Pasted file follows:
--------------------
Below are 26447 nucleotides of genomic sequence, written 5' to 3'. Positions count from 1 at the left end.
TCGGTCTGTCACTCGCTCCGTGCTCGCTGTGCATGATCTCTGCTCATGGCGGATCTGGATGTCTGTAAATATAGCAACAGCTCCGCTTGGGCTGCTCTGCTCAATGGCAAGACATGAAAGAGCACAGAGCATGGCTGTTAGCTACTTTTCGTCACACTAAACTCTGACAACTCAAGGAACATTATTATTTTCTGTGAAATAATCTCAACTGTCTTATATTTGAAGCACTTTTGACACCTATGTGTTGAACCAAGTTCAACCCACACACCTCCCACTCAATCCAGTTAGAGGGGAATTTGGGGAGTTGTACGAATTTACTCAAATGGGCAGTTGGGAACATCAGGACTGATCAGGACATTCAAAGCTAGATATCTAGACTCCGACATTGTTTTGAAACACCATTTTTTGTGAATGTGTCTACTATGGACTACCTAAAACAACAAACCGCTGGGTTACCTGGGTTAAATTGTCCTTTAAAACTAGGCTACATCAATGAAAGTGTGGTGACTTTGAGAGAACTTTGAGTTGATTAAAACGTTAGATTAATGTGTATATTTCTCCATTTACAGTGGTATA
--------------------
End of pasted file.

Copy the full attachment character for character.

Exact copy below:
Below are 26447 nucleotides of genomic sequence, written 5' to 3'. Positions count from 1 at the left end.
TCGGTCTGTCACTCGCTCCGTGCTCGCTGTGCATGATCTCTGCTCATGGCGGATCTGGATGTCTGTAAATATAGCAACAGCTCCGCTTGGGCTGCTCTGCTCAATGGCAAGACATGAAAGAGCACAGAGCATGGCTGTTAGCTACTTTTCGTCACACTAAACTCTGACAACTCAAGGAACATTATTATTTTCTGTGAAATAATCTCAACTGTCTTATATTTGAAGCACTTTTGACACCTATGTGTTGAACCAAGTTCAACCCACACACCTCCCACTCAATCCAGTTAGAGGGGAATTTGGGGAGTTGTACGAATTTACTCAAATGGGCAGTTGGGAACATCAGGACTGATCAGGACATTCAAAGCTAGATATCTAGACTCCGACATTGTTTTGAAACACCATTTTTTGTGAATGTGTCTACTATGGACTACCTAAAACAACAAACCGCTGGGTTACCTGGGTTAAATTGTCCTTTAAAACTAGGCTACATCAATGAAAGTGTGGTGACTTTGAGAGAACTTTGAGTTGATTAAAACGTTAGATTAATGTGTATATTTCTCCATTTACAGTGGTATA